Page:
Objective: To ascertain the perspectives of parents of children conceived via oocyte donation regarding donor anonymity and disclosure of the nature of their conception to their children. Methods: Information was gathered by means of an anonymous online survey initiated by the Donor Sibling Registry, in which 108 parents with 143 children conceived following oocyte donation and aged between one year and 15 years participated. Results: Parental use of an anonymous or open-identity donor-and regardless of parental choice of donor-makes very little difference to the timing of parental disclosure to their donor-conceived child about their conception. The median age of children at disclosure is about 3.5 years; UK/Australian parents seem more ready to tell their children at an early stage (median age around two years) than North American parents (median age around 4.5 years), although about three quarters of all children have been told by the age of six years. Considerable ambiguity among parents who intend to disclose to their children as to the optimal age of disclosure is evidenced. Conclusions: Parents' experiences of disclosure to children at different ages need to be more thoroughly examined in order to establish a coherent body of knowledge that may facilitate improved evidence-based parental decision making.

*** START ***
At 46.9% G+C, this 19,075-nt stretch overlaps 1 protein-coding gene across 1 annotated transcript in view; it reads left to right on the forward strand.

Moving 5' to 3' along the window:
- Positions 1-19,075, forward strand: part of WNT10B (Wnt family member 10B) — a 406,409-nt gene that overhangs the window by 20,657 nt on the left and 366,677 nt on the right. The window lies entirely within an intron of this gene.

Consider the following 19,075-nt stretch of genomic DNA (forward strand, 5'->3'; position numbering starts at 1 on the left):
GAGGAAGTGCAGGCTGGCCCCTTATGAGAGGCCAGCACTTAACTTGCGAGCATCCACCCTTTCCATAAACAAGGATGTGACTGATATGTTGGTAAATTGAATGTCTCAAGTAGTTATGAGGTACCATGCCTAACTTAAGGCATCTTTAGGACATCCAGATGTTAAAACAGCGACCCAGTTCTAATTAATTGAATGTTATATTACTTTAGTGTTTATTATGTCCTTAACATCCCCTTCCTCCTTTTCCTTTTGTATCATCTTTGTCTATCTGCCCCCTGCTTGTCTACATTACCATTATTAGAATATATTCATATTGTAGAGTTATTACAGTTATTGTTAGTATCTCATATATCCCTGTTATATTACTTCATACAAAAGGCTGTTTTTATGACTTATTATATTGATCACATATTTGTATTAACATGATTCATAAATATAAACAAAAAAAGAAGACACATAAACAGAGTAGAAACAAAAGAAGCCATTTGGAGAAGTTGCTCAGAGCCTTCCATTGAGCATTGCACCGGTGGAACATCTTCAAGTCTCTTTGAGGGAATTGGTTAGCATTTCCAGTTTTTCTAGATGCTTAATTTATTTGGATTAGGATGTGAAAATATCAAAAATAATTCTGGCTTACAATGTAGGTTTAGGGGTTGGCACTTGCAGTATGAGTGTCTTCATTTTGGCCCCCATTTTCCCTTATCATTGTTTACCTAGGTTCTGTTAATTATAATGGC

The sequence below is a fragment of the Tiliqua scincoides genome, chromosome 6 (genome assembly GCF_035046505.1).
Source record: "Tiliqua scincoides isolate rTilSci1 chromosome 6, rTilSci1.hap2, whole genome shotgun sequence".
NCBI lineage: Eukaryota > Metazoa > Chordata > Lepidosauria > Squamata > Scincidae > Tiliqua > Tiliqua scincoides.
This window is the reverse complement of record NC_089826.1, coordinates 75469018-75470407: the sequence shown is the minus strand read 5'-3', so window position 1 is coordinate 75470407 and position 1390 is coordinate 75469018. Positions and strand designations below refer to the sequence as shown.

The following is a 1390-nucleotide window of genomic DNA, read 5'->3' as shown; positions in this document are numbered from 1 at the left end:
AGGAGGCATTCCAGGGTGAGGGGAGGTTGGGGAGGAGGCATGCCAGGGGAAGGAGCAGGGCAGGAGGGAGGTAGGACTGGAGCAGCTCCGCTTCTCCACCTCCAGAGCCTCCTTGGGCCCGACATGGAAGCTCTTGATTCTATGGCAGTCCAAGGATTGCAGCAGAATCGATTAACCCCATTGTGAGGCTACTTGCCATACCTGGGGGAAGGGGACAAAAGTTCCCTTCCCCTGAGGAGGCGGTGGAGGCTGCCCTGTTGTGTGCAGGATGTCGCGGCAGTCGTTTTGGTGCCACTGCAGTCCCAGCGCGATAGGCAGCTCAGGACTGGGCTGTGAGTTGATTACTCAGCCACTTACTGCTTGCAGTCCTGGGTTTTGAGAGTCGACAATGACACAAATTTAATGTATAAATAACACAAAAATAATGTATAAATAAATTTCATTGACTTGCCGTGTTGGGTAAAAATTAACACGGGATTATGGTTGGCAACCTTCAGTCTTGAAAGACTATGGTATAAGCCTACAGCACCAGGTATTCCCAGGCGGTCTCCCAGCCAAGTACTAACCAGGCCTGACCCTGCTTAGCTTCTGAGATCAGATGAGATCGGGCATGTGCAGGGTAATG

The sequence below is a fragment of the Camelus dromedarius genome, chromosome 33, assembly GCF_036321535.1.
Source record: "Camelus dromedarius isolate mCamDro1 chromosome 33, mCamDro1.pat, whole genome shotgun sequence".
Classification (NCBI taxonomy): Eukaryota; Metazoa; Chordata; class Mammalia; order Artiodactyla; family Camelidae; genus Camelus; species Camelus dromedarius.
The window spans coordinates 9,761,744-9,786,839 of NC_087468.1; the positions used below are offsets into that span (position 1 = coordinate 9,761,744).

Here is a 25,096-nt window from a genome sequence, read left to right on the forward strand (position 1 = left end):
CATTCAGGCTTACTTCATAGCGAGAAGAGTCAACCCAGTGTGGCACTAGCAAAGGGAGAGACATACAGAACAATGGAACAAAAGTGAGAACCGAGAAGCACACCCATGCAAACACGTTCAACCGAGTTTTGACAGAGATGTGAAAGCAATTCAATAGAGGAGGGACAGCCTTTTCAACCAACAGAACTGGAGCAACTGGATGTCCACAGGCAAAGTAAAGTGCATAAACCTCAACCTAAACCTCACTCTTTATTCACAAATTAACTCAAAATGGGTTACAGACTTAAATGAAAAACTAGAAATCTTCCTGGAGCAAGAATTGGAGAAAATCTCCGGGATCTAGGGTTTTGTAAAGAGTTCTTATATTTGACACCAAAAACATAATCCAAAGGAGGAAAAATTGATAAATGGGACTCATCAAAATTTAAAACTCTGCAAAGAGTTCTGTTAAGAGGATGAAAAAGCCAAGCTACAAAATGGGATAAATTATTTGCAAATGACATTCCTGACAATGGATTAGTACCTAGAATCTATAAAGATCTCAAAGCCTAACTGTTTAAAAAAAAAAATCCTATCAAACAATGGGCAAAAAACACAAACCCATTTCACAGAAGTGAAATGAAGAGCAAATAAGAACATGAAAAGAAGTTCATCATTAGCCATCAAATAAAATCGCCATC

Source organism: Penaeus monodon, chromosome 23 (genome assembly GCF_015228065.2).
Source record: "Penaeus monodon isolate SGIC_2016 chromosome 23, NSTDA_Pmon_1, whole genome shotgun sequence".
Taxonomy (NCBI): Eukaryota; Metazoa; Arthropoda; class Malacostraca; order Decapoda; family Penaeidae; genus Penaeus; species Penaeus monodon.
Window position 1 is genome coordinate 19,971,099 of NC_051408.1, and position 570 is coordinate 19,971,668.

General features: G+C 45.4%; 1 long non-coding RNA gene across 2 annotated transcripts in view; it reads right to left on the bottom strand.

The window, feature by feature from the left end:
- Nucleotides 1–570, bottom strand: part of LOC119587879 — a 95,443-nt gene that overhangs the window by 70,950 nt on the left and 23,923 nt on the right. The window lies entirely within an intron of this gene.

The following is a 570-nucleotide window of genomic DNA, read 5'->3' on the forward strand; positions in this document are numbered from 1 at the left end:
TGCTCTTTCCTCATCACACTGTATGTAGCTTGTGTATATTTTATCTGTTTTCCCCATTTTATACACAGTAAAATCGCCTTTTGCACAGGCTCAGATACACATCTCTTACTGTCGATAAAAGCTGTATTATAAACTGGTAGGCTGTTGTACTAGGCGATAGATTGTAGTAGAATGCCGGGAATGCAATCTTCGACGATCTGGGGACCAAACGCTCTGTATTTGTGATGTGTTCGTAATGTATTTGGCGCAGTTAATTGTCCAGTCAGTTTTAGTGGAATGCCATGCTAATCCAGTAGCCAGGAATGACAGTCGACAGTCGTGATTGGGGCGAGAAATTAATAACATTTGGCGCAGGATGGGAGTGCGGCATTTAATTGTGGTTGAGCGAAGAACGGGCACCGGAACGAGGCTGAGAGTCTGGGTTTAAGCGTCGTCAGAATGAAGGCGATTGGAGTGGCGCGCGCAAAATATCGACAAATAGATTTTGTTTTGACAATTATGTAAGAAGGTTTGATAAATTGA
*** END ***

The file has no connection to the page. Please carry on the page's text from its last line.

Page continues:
|Number of pages||6|
|Journal||Asian Pacific Journal of Reproduction|
|Publication status||Published - 1 Mar 2012|